The next night was a repeat of the first. And the same, the night after that one. The electric traps certainly worked, and they were quick and painless. At least the girls hope they were. In any event, none of those victims made a sound when they died. But, after a while, they realize that Barry was correct. It was just something they had to accept about their new neighborhood. Carol got used to emptying the traps on a weekly basis. Amanda wouldn’t touch them and pretended they didn’t exist.
The appearance of a dead rat on the basement floor wasn’t the surprise. What was different was the look of it. First of all, it was in the middle of the floor. There was nothing around it. There was no trap that it was ensnared in, it was just in the middle of a completely empty floor. The second unusual thing about it was that it was in a fetal position. Curled up, its eyes closed, its nose tilted down to its chest, the tiny fore paws and legs pulled close to its body.
“At least it doesn’t look like the cat,” Carol said. Amanda nodded, recalling the dead feline they found behind the garage when clearing brush. Far from being a still life in death, the poor creature had been ripped apart by some predator in the night. When asked about it, Barry didn’t seem surprised at all. He just nodded his head with the confidence of aged wisdom that drives young people crazy. “You’re living in the wilds now, youngsters.” He always called them “youngsters.” Amanda found it endearing, Carol found it annoying. “We got everything from the cutesy deer and ‘coons to bobcats and coyotes. Hell, we got a mountain lion marking territory just over the hill.” They had seen the coyotes at night, in the streets. The mountain lion was news to them. “Lots of predators out at night. No one has cats up here anymore,“ he continued. “They all end up like this one.”
Aside from quashing their plans to buy a kitten in the fall, it also motivated the girls to install motion sensors outside their window. A mistake they had to correct after their first week was spent with sleepless nights. It turns out almost everything in the woods has some sort of motion.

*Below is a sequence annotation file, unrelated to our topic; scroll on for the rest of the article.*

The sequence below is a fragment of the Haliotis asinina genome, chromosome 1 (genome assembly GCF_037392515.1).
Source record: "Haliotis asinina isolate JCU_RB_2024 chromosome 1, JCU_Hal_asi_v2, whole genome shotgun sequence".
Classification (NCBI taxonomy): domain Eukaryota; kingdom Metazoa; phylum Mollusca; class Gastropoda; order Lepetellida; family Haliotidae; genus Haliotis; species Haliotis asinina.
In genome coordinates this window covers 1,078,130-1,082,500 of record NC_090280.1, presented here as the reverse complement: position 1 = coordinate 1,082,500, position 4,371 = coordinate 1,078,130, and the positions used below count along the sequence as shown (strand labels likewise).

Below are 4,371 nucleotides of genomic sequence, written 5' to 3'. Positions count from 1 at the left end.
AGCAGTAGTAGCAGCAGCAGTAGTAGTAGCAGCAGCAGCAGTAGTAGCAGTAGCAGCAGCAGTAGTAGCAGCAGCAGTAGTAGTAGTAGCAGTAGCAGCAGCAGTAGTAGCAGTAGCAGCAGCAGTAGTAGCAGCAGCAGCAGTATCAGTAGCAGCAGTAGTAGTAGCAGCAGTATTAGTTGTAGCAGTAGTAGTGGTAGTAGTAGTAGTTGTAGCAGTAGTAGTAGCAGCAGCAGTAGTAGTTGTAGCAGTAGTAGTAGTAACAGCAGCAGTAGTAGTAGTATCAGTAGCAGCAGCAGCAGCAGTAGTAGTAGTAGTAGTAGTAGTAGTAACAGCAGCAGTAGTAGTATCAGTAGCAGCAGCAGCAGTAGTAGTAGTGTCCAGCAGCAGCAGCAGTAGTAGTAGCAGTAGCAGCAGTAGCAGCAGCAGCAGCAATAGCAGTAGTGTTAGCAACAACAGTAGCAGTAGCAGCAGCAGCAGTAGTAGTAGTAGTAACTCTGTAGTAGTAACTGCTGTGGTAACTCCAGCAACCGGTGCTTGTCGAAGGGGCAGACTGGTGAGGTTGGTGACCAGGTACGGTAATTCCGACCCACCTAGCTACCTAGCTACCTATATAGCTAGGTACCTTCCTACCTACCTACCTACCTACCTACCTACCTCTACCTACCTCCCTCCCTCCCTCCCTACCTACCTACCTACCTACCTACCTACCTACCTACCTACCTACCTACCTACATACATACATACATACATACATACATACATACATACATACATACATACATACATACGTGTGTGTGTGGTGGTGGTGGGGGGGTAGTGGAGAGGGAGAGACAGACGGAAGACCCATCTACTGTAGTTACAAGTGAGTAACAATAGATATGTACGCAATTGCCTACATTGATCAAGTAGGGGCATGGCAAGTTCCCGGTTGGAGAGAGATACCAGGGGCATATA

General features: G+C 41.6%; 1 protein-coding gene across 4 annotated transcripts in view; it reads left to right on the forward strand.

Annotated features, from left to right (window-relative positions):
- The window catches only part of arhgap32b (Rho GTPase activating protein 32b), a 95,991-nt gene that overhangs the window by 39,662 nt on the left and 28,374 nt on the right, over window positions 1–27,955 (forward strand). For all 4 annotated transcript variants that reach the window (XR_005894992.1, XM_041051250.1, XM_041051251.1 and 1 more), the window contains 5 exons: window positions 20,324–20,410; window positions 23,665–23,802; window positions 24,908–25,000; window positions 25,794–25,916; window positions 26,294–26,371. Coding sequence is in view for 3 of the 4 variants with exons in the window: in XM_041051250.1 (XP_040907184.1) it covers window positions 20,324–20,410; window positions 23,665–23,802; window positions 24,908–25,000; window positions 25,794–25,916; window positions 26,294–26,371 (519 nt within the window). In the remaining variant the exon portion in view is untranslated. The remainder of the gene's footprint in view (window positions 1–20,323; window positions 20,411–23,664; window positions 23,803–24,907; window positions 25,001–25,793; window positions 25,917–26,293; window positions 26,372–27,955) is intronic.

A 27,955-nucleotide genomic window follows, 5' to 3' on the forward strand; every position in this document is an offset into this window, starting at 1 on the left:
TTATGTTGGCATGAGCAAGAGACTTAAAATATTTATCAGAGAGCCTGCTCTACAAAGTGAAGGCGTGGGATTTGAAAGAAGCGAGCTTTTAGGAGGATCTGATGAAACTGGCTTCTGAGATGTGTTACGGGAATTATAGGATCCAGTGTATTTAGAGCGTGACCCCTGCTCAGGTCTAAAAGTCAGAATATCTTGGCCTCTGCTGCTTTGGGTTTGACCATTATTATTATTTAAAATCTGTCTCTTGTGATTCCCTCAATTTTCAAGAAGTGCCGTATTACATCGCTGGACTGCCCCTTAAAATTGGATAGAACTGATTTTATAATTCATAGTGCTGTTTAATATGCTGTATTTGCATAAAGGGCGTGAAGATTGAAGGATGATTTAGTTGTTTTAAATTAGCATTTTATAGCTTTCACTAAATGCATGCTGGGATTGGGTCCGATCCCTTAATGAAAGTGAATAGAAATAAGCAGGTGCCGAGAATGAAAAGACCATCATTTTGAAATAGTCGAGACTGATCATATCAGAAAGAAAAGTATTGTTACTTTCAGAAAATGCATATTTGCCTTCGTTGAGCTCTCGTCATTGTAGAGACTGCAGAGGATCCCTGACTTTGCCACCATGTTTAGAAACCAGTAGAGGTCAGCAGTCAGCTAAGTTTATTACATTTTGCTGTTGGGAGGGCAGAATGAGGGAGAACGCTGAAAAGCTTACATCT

“How did it get there?” Amanda asked, leaning over the rat to peer at it. “I don’t know,” Carol responded. “It was there when I got here.” Amanda looked up. “Did it fall from the ceiling?” Carol shook her head. There was nothing up there for a rat to hold onto, much less a way for it to have gotten there. “Maybe it was crawling across the floor and had a heart attack,” Amanda offered. Carol shrugged. The thought hadn’t occurred to her. She wasn’t even sure that rats had heart attacks, but it was the only plausible explanation they had. “Or, just sick? Maybe?” Amanda was edging closer to it. She seemed fascinated. “You’re not going to try to paint this, are you?” Carol broached. “I don’t know,” she replied. “It’s interesting. Hand me the broom.” Carol gave her the broom. Amanda carefully nudged the dead rat, half expecting it to jump to life. “I wonder how long it’s been there?” she said as she flipped it over.
That’s when they saw the twine. A very small, almost threadlike bit of twine, wrapped around the rat’s throat. Tight. Too tight. Tight enough to suffocate the small creature. They stood up and looked at each other.
“Okay, that explains it,” Carol said. Amanda’s eyes grew wide with puzzlement. “Explains what?” she asked, confused. Carol started looking through the empty boxes near the water heater. “How it died,” she said as she pulled an old book box from the pile. Amanda shook her head. “I’m lost.” Carol took back the broom and set the box on its side near the rat. “It got itself entangled in some twine or string. Some of it wrapped around its neck and started to choke it.” Carol swept the rat body into the box. “It was just heading across the floor when it finally suffocated.”
“I guess that makes sense,” Amanda agreed. “But where’d it get the string?” Carol gestured up into the crawlspace, the darkness leading up under the narrow part of the house. “Probably up there somewhere. Maybe the guy who installed the cable left some. I don’t know. But somewhere.”
Carol picked up the box and held it with mock pride. “But never fear, fair maiden, I am here to dispose of said creature.” Amanda smiled broadly. “My hero!” she said with a feigned swoon. Carol gave her a quick kiss on the cheek. “I should probably check the other traps and make sure they still have bait,” she said thoughtfully. “Whatever,” Amanda replied, heading up the stairs. “Just stay out of my way! I’ve got a vacuum and I know how to use it!”
Carol took another look around the basement. Her explanation made sense, the rat strangled itself on errant twine, the case was closed. “Hmm,” she murmured to acknowledge the little bit of doubt remaining, then headed back upstairs, closing the door behind her.
“Honey… you better get down here again.” Carol raised her voice toward the floor above the basement. She had come downstairs to retrieve the plastic foot locker containing the tax forms. Carol had to put together a financial package to discuss with the contractor. They had finally decided what they were going to do with the sun room and, as usual with the household decisions, Amanda had won. Instead of replacing the old aluminum roof and plugging the leaks along the walls, they were going to get an estimate on completely rebuilding it. Carol made her usual arguments in regards to income and debt. Amanda made her usual argument by pouting and looking sad. Amanda won. Carol loved her new bride too much to deny her much. The discussion was ended with Carol’s now-familiar admission of defeat; “We’ll find the money somehow.”